2019_FlipBook_Croteau_Experience Sociology_4e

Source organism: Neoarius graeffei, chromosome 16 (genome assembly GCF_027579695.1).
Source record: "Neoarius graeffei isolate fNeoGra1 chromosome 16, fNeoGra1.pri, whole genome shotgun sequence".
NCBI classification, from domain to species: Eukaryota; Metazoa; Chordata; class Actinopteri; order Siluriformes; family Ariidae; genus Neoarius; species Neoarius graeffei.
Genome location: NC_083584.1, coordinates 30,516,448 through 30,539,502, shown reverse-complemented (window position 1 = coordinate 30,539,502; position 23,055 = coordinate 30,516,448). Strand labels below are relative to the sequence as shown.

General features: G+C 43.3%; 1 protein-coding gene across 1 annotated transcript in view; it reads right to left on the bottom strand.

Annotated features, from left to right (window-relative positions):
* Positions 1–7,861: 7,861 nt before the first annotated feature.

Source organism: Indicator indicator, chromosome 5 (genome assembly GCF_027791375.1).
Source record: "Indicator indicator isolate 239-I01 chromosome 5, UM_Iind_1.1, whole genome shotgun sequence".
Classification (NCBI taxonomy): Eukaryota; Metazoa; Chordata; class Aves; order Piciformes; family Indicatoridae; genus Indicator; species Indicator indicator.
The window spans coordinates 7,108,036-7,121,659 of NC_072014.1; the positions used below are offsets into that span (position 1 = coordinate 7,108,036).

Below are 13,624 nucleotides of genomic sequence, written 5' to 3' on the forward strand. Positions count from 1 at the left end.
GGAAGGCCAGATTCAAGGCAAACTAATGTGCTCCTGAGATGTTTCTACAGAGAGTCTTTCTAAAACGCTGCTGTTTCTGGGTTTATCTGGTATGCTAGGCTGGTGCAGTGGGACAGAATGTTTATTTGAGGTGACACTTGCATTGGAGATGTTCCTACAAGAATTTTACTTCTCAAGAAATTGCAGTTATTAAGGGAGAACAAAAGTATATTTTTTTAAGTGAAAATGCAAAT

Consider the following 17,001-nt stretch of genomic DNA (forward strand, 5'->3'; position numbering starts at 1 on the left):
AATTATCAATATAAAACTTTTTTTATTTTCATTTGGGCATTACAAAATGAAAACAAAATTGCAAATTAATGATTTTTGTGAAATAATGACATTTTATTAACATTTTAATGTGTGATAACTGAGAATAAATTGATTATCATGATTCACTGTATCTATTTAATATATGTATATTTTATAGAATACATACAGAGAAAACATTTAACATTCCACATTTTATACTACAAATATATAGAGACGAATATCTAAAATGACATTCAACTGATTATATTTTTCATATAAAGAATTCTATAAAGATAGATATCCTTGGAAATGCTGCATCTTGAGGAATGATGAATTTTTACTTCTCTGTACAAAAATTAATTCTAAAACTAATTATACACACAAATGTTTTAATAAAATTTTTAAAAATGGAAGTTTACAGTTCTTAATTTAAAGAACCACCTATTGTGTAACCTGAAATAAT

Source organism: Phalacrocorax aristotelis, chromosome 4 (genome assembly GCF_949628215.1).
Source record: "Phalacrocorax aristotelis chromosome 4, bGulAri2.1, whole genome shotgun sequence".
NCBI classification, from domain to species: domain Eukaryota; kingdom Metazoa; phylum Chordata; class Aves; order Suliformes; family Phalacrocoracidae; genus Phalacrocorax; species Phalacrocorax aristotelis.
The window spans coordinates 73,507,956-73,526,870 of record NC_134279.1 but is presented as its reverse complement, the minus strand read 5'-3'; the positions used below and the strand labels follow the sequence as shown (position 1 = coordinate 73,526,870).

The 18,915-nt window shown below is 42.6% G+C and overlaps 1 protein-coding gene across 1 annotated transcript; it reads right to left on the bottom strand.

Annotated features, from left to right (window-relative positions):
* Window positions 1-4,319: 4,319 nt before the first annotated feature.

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C r i t i c a l T h i n k i n g : Q u e s t i o n s a n d A c t i v i t i e s 1. Why is "culture" a core concept in sociology? How can the concept of culture help us understand social life? 2. Why do changes in today's world make it especially important to understand the concept of culture? 3. Imagine that, because of your sociological training, you have been chosen to select the items to be included in a time cap- sule for your community that will be opened 100 years from now. Assuming the time capsule is about the size of a large suitcase, what cultural artifacts would you choose to represent your "way of life"? Explain why you believe these items are the most important. 4. Suppose you live in a foreign country and know little about the United States. Watch an hour of prime-time television and take careful notes about what you have learned about U.S. society. Were the media images you saw an accurate represen- tation of U.S. society? Why or why not? What lessons about the United States might the export of such cultural products be teaching people in other societies? Ke y Te r m s behaviors (p. 61) the actions associated with a group that help reproduce a distinct way of life. beliefs (p. 55) the specific convictions or opinions that people generally accept as being true. counterculture (p. 64) a subculture that champions values and lifestyles distinctly opposed to those of the dominant culture. cultural lag (p. 57) the ways that new technological developments often outpace the norms that govern our collective experiences with these new technologies. cultural object (p. 61) a physical item that is created by and associ- ated with people who share a culture. cultural relativism (p. 69) the practice of understanding a culture by its own standards. culture (p. 52) the collection of values, beliefs, knowledge, norms, language, behaviors, and material objects shared by a people and socially transmitted from generation to generation. culture shock (p. 56) the experience of being disoriented because of a lack of knowledge about an unfamiliar social situation. culture war (p. 55) an intense disagreement about core values and moral positions. dialect (p. 59) a variant of a language with its own distinctive accent, vocabulary, and in some cases grammatical characteristics. dominant culture (p. 63) a culture that permeates a society and that represents the ideas and practices of those in positions of power. dominant ideology (p. 62) a widely held and regularly reinforced set of assumptions that generally support the current social system and serve the interests of authorities. ethnocentrism (p. 69) the judging of other cultures by the standards of one's own on the assumption that one's own is superior. folkways (p. 58) group habits or customs that are common in a given culture. high culture (p. 65) cultural forms associated with—and especially valued by—elites. ideal culture (p. 61) what the members of a culture report to be their values, beliefs, and norms. ideology (p. 62) a system of meaning that helps define and explain the world and that makes value judgments about that world. knowledge (cultural) (p. 56) the range of information, awareness, and understanding that helps us navigate our world. language (p. 59) an elaborate system of symbols that allows people to communicate with one another in complex ways. material culture (p. 52) the physical objects produced by people in a particular culture, including tools, clothing, toys, works of art, and housing. mores (p. 58) norms that are strictly enforced, with potentially severe penalties for violating them. multiculturalism (p. 66) the recognition, valuing, and protection of the distinct cultures that make up a society. nonmaterial culture (p. 52) the ideas of a culture, including values and beliefs, accumulated knowledge about how to understand and navigate the world, and standards or "norms" about appro- priate behavior. norms (p. 56) a culture's rules and expectations for "appropriate" behavior. popular culture (p. 65) cultural forms that are widespread and commonly embraced within a society. real culture (p. 61) what members of a culture actually do, which may or may not reflect the ideal. Sapir-Whorf hypothesis (p. 59) the idea that because of their differ- ent cultural content and structure, languages affect how their speakers think and behave. society (p. 52) a group of people who live together in a specific territory and share a culture. subculture (p. 63) a culture associated with a smaller group in soci- ety that has distinct norms, values, and lifestyles setting it apart from the dominant culture. symbol (p. 58) anything—a sound, a gesture, an image, an object— that represents something else. taboos (p. 58) norms with the most severe prohibition or restriction. value (p. 53) a deeply held principle or standard that people use to make judgments about the world, especially in deciding what is desirable or worthwhile. xenophobia (p. 69) an unreasonable fear or hatred of foreigners or people from other cultures. 75 Review, Reflect, and Apply

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